The truth is, as a character in this provocative new collection puts it, "passionate, beautiful, and hideous, it can make you happy and it can torture you, and it's always liberating."
In "After the Season", a man of humble means falls quickly in love with a woman belonging to a much elevated financial status and wrestles with his feelings and his beliefs about the rich. A son takes his distant father to a Bach festival in "Johann Sebastian Bach on Ruegen" only to learn that perhaps he was the one who was never really present in their relationship. And in "The Night in Baden-Baden" a man who's caught in a lie changes his ways - by sleeping with another woman only after being accused.
©2010 Diogenes Verlag AG, Zurich; Translation copyright 2012 Carol Brown Janeway (P)2012 Dreamscape Media, LLC
"A thoughtful, stimulating collection." (Kirkus Reviews)
"...eloquent and profound...top-notch collection from Schlink." (Publishers Weekly)
"...powerful and deeply moving meditations on family life, love and duty. As in The Reader, Schlink and his spare, unassuming prose mask big artistic ambitions - he's trying to untangle the complicated, contradictory ways Germans of his time have defined success and happiness." (L.A. Times)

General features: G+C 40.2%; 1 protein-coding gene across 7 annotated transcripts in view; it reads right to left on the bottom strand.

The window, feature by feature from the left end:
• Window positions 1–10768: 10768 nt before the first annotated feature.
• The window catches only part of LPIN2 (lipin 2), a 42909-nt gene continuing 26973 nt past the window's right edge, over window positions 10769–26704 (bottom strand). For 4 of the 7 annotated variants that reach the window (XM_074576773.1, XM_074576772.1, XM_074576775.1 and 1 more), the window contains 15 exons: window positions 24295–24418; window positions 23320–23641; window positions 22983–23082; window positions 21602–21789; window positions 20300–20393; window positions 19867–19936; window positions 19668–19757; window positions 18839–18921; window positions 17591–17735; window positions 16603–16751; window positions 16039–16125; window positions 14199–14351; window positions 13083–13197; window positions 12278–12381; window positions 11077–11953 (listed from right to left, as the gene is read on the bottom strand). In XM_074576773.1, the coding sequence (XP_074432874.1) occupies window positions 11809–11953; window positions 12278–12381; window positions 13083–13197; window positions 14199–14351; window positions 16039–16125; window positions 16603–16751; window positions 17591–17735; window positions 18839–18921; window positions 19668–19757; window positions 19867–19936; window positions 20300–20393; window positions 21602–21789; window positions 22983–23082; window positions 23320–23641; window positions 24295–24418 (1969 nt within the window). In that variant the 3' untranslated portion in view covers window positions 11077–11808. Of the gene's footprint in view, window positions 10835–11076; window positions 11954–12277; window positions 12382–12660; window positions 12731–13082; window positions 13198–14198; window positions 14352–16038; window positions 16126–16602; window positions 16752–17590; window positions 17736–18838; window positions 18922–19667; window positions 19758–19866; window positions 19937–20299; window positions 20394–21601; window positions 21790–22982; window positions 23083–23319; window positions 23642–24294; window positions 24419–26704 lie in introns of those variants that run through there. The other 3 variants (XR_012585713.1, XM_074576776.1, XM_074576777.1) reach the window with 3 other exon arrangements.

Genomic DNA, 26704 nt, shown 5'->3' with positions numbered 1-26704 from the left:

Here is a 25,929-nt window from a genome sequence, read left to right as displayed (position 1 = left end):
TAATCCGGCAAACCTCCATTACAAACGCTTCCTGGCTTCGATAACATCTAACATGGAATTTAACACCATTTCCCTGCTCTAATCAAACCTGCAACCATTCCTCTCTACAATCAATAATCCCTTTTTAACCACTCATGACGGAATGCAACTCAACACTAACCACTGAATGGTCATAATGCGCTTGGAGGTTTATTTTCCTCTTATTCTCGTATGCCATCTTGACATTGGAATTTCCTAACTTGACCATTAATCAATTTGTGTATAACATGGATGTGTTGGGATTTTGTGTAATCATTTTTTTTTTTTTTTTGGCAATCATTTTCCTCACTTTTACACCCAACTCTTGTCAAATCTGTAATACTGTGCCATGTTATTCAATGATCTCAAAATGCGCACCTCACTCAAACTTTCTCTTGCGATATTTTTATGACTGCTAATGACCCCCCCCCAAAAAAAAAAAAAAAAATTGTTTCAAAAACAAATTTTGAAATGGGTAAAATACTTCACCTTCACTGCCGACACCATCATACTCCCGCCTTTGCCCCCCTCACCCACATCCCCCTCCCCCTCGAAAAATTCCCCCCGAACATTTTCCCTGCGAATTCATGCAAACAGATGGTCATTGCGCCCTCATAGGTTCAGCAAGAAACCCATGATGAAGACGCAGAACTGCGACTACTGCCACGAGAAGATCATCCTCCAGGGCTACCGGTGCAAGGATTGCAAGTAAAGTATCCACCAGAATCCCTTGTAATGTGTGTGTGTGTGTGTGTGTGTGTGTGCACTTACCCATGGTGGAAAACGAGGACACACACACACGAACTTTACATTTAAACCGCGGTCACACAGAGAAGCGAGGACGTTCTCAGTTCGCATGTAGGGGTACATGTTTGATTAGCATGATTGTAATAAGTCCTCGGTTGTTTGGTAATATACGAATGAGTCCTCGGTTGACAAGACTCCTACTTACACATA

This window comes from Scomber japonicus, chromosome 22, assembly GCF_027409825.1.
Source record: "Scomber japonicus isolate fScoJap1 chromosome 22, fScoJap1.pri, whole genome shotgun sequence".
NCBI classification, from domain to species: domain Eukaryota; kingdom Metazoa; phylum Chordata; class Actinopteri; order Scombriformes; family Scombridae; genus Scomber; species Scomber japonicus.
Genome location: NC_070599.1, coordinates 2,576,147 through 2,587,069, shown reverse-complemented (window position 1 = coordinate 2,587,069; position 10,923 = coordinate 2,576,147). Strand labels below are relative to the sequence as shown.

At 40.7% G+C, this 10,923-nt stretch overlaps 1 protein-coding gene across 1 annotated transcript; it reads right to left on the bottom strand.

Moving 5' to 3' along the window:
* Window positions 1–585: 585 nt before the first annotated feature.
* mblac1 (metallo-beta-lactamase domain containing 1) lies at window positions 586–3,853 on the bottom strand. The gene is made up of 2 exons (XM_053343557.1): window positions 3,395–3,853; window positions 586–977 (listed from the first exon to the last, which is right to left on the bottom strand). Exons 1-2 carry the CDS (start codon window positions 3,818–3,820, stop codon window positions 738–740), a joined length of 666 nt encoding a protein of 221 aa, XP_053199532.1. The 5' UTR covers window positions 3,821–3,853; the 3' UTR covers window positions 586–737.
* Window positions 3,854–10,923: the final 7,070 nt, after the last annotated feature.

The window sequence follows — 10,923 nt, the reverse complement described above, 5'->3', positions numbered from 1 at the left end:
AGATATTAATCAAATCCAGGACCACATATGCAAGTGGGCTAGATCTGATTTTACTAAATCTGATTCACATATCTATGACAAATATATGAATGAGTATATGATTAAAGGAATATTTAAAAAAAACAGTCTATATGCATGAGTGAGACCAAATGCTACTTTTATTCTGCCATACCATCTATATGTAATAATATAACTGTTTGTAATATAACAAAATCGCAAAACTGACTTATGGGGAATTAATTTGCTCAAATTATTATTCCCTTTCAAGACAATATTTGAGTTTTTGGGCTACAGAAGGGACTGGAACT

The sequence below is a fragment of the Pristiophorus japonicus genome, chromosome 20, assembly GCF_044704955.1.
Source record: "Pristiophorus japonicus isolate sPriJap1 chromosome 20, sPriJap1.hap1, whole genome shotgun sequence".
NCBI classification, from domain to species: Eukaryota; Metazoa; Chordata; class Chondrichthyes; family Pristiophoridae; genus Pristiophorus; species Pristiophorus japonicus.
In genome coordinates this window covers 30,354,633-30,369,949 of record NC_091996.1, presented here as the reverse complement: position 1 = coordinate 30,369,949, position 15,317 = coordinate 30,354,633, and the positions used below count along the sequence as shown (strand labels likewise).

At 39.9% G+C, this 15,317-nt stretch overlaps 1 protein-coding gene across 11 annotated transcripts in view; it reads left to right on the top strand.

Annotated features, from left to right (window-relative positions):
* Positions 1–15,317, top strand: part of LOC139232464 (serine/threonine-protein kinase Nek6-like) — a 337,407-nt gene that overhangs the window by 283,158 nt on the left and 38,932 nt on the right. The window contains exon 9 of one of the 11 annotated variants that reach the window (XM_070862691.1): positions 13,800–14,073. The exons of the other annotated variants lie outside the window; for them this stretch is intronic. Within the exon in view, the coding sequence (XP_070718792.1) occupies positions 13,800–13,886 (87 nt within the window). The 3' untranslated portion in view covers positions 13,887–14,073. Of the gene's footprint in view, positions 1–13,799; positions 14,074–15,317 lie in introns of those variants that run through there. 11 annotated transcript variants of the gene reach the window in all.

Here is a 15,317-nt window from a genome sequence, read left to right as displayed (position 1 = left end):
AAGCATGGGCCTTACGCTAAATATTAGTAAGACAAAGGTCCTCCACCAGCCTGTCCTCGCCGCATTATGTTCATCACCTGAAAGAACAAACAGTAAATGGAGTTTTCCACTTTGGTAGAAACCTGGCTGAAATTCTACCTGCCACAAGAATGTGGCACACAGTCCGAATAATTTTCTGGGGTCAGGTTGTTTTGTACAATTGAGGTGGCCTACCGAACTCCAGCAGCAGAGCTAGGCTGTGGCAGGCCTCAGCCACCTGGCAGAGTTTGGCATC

Although I do not usually read collections of short stories, I have read two of the author's novels, Homecoming and The Reader, and I did not want to miss any new fiction from Bernhard Schlink. Each of the selections in Summer Lies is really a novella, rather than a "short" story. A couple of the early selections seem somewhat incomplete or unresolved, as if they were meant to be only portraits of a particular character and his shallow relationship with his wife or lover. The later selections are much more satisfying, exploring relationships that are much more complex and moving. I particularly like the last three selections, all which deal with much older characters, both men and women, who are confronting end-of-life emotions, while trying to define who they are, how they have lived, the life-altering decisions they made, and their relationships with parents, spouses, children, and grandchildren. The last two selections are particularly intense: a man trying to reconcile with his 82-year old father, with whom he shares only one passion, the love of the music of Bach; and the story of a woman living in an assisted-living facility who has fallen out of love with her children and grandchildren, but leaves on a trip, accompanied by a grown granddaughter, to revisit the town in which she attended university, more than fifty years earlier. This relatively short audiobook (about 8 hours long)is well worth the reading just for the very best of these selections. The rest is intro and bonus!
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